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ATPM 7.04
April 2001


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Profiles in Networking

by Matthew Glidden,

The Macintosh Cube


Ah, the Mac Cube. It’s small, it’s easy to understand, and it’s getting really, really inexpensive. As of this writing, the intro 450 MHz model runs a trim $1299 from the Apple Store, which differs from the $1599 model only by less memory and the CD-RW drive. Buy the basic model, drop $99 on 256 MB of RAM (see RAMWatch for pricing and vendors), and you’ve got a heck of machine for $1400. From the network perspective, life is even easier (is that possible?) with the Cube’s built-in Ethernet and optional wireless networking.

Network Options

The Mac Cube has two network options: one built-in 10/100BaseT Ethernet port and one AirPort card slot for wireless use. The potential of two network connections makes it possible to use the Cube as a software router for shared Internet connections, with some limitations (see the setups below). 99% of Cube owners will use one connection or the other, however.

Typical Setups

Like most new Macs, the Cube is an easy network candidate through its 10/100BaseT Ethernet port. For my Cube, the first network connection was to my Power Mac 8500, as I made the transfer of files that signifies the passing of the mantle from one primary Mac to the next. A crossover cable is your cheapest option here, running $10-15 at most computer stores. Assuming the file sharing software is already installed and active on each Mac, you just need to connect their Ethernet ports with the cable and you’re ready to go. For more info on the complete process, see the crossover network page.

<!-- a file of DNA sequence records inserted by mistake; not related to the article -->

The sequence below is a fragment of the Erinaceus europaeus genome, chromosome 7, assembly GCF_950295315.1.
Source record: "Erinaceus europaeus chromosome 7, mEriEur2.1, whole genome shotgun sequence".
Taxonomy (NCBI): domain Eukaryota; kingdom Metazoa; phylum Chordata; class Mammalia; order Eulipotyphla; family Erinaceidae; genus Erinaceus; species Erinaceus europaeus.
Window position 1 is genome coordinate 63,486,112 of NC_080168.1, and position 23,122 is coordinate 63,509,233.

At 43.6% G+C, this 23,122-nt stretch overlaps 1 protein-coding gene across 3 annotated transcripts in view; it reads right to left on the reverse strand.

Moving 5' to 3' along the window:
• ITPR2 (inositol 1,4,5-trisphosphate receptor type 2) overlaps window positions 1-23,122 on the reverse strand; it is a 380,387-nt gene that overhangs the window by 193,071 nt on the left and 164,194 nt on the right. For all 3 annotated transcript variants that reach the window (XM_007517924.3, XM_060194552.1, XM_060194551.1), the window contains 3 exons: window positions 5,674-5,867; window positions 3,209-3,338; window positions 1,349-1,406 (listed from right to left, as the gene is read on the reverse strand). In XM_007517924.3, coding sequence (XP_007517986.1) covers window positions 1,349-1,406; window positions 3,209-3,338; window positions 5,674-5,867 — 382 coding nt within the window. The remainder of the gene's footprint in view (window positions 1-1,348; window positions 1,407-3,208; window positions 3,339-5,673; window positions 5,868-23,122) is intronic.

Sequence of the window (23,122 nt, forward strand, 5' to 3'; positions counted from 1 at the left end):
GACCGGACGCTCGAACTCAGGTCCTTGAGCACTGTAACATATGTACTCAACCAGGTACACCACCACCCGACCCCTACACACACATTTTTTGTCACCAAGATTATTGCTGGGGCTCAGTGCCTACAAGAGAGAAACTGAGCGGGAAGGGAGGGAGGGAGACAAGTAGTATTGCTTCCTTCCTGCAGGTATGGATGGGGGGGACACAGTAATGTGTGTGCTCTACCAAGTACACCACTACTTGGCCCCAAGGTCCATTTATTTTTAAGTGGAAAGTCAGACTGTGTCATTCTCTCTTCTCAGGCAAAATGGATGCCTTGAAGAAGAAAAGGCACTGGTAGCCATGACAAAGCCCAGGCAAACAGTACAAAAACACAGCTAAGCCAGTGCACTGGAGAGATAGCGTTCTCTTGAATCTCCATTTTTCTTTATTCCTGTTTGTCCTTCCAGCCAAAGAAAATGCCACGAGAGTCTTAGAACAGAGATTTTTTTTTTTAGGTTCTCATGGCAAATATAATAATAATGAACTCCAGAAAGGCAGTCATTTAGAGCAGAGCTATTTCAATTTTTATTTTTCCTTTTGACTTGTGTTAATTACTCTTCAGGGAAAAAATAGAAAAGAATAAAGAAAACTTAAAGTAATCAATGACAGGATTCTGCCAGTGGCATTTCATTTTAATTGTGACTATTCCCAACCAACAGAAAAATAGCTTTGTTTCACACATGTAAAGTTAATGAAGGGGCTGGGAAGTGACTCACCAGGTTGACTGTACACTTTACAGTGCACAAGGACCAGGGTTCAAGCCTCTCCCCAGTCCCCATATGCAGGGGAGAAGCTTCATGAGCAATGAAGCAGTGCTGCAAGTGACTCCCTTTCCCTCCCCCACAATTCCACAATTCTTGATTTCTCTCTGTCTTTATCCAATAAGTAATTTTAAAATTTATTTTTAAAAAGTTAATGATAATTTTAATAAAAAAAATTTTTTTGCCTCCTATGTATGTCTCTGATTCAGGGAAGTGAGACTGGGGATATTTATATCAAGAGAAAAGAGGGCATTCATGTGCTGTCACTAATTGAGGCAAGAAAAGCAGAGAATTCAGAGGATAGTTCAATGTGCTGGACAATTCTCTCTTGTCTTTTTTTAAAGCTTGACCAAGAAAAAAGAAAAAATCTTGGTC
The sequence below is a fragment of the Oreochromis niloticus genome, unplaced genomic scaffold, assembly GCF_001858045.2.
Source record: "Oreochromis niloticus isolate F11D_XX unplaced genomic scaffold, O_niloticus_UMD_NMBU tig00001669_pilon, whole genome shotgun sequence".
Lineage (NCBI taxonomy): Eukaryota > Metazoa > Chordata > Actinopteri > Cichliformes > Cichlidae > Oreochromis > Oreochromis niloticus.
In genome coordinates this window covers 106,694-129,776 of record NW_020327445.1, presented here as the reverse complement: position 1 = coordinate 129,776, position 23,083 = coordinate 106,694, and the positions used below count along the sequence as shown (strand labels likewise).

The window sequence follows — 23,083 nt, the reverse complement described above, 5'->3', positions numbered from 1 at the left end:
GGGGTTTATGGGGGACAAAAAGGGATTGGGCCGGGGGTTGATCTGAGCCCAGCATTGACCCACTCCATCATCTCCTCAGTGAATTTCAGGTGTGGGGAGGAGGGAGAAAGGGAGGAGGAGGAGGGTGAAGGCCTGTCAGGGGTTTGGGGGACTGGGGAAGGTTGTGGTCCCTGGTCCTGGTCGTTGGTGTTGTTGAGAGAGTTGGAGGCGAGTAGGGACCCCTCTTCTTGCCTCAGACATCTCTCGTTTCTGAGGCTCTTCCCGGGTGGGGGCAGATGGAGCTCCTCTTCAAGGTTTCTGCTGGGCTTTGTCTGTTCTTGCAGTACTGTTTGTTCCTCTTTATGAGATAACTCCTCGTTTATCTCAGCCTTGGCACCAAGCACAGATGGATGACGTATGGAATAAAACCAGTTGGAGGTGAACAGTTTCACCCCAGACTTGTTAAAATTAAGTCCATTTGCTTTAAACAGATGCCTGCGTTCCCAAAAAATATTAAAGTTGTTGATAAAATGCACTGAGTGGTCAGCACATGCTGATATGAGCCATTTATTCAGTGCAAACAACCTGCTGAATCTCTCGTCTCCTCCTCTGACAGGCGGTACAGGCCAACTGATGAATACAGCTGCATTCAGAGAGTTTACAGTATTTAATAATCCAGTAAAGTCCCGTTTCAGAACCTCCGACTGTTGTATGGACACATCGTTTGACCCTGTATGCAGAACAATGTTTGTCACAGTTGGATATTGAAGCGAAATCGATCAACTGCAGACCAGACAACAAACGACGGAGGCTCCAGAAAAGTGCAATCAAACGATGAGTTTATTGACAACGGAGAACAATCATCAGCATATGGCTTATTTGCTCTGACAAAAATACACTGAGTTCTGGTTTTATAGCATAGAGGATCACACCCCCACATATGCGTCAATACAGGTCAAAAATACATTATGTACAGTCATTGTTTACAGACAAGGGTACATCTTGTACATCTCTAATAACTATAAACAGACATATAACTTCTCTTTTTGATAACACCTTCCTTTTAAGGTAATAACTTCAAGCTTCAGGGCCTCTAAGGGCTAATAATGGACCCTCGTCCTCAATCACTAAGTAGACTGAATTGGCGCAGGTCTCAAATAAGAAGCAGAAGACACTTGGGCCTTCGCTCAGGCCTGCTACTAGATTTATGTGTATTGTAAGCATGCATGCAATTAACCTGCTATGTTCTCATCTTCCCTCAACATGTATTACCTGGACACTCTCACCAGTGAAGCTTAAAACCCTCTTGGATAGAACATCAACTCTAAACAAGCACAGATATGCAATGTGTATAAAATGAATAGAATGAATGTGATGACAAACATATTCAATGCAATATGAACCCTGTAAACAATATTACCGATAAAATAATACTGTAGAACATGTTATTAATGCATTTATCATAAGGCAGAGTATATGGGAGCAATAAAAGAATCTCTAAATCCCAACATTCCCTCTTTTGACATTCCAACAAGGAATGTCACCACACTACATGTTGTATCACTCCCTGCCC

If you use a hub or switch instead of a crossover cable, the connection is just as easy, as you use a single straight-through Ethernet cable to connect the Cube’s Ethernet port to a port on the hub. For more info, see the hub network page.

If you prefer the chic world of wireless networking, you can spend $99 at the Apple Store on an AirPort card, then network through any local wireless connection (such as the AirPort Base Station). If you only have two wireless Macs, they can communicate with each other using the Computer-to-Computer wireless option, with each computer using its AirPort card as the connection.

The Cube as Software Router

Although a rather esoteric setup, it’s theoretically possible to run a Cube as a software Internet router using both network connections simultaneously. For security reasons, you should only share an Internet connection using two network connections. To do this with the Cube, you need to install an AirPort card and use its Software Base Station (free from Apple), which allows you to share the wireless network connection with other AirPort-capable computers. Because wireless bandwidth is limited, this is only practical for sharing with a few other computers. (You can also use a software router such as Sustainable Softworks’ IPNetRouter or Vicom Tech’s SurfDoubler, although they are not free like Software Base Station.)